UK to help France fund fight against migrant Channel crossings

Britain on Thursday promised to pay for the deployment of new surveillance equipment in France to fight illegal cross-Channel migration.

UK to help France fund fight against migrant Channel crossings
French Interior Minister Christophe Castaner met his British counterpart Sajid Javid in London to hone police efforts to stamp out a surge in dangerous 
attempts by small boats to reach the United Kingdom.
An action plan signed by Castaner and Javid includes broader intelligence sharing and the installation of CCTV cameras that can offer live feeds from ports and “areas where migrants may attempt to embark boats” in France.
Britain will spend 7 million euros ($7.9 million) to cover the installation costs and also purchase new night goggles and cameras to capture licence plates and automatically transmit them to police.

What France plans to do to prevent migrants crossing to Britain by boatPhoto: AFP

Around half this amount had already been pledged in a similar agreement signed in January 2018.
“It is vital we continue to work closely with our French partners to stop vulnerable migrants making these treacherous crossings and tackle the people smugglers who are putting their lives in danger,” Javid said.
Castaner said the new action plan “once again shows the UK's commitment to managing our shared border along with us”.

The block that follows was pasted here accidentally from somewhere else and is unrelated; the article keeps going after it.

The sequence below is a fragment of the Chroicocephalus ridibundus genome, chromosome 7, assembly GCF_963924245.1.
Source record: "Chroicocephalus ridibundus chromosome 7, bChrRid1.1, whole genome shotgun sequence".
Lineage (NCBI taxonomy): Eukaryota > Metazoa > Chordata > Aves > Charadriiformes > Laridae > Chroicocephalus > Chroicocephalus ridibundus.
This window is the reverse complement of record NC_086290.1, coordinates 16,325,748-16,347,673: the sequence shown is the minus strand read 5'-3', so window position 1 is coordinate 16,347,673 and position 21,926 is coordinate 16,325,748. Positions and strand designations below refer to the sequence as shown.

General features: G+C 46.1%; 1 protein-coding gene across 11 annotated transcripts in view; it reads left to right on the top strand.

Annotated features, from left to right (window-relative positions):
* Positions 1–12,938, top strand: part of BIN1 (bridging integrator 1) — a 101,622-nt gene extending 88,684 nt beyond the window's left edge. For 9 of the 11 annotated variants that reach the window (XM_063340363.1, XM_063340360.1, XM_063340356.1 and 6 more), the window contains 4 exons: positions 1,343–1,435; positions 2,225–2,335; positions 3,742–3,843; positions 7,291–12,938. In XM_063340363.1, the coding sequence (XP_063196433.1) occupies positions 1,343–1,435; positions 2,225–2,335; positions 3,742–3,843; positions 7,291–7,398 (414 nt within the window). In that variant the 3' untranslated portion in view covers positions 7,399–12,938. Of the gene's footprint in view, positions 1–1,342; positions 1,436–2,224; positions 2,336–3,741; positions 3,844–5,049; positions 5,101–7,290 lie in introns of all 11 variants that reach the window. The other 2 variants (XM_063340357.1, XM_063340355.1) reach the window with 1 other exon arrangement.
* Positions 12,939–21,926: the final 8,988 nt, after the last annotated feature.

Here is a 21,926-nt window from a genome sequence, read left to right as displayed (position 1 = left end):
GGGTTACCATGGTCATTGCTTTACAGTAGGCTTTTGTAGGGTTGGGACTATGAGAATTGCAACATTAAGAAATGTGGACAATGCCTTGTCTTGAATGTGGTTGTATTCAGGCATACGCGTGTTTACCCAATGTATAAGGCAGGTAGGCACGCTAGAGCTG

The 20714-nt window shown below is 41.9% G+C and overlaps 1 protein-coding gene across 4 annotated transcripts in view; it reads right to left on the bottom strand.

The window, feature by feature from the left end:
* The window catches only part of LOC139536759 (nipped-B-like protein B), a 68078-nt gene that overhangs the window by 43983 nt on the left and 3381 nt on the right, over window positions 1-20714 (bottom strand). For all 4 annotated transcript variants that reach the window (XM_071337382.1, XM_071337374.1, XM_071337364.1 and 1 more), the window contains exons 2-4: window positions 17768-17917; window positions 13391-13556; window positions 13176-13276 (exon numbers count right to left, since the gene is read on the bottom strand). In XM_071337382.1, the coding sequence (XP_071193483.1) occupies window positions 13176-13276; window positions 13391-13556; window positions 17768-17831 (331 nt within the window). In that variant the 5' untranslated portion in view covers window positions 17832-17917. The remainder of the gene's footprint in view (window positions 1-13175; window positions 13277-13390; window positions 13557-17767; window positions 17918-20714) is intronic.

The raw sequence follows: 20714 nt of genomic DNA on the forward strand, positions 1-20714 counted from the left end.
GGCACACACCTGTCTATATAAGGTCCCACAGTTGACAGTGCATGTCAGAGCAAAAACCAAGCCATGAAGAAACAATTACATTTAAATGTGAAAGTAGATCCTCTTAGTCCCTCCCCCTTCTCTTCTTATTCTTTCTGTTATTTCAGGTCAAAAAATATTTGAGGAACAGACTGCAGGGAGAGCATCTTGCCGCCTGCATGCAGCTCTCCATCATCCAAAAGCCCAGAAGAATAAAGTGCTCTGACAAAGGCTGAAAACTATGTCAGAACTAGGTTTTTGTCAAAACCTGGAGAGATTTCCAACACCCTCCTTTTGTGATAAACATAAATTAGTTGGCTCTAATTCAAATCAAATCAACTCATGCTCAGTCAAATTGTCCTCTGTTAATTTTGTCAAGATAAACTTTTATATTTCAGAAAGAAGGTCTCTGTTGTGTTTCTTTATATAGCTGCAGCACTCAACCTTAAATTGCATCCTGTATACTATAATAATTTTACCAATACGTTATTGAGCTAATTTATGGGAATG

'No Eldorado'
A total of 504 people — the vast majority in the last two months — attempted to cross the Channel to Britain last year.
French interior ministry figures show 276 people successfully reaching British waters.
There were only 13 known attempts in 2017.
The crossings have received broad media attention in Britain and put pressure on Prime Minister Theresa May's Conservative government to respond.
Control over borders and migration was an emotive issue that helped the Brexit-backing camp win the 2016 referendum on leaving the EU.
Surge in English Channel migrant crossings continues as France stops 11 more
Photo: AFP
London in December dispatched a navy ship to help existing coastguard boats watch over the 21 miles (33 kilometres) of sea that separate France and Britain at its narrowest point.
France also responded by announcing broader surveillance measures in its own “action plan” in early January.
Castaner said it was sheer luck that no one died making the treacherous journey in overloaded dinghies.
“But if tomorrow there is a death — just one death — it would be our collective responsibility,” he  said.
Castaner added that illegal migrants from troubled Middle Eastern countries who have been making the most recent journeys must know that “there is no 
Eldorado, no European dream” awaiting them in Britain.
The number of Channel crossings was just a tiny fraction of the 55,756 successful attempts made across Mediterranean to Spain that were recorded by the UN's refugee agency in 2018.
Security experts are divided about the causes of a sudden surge in illicit attempts to reach the UK that began in October.
But most agree that unusually calm seas and warm weather were contributing factors.

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How the EU aims to reform border-free Schengen area

European countries agreed on Thursday to push towards a long-stalled reform of the bloc's migration system, urging tighter control of external borders and better burden-sharing when it comes to asylum-seekers.

How the EU aims to reform border-free Schengen area
European interior ministers met in the northern French city of tourcoing, where president Emmanuel Macron gave a speech. Photo: Yoat Valat/AFP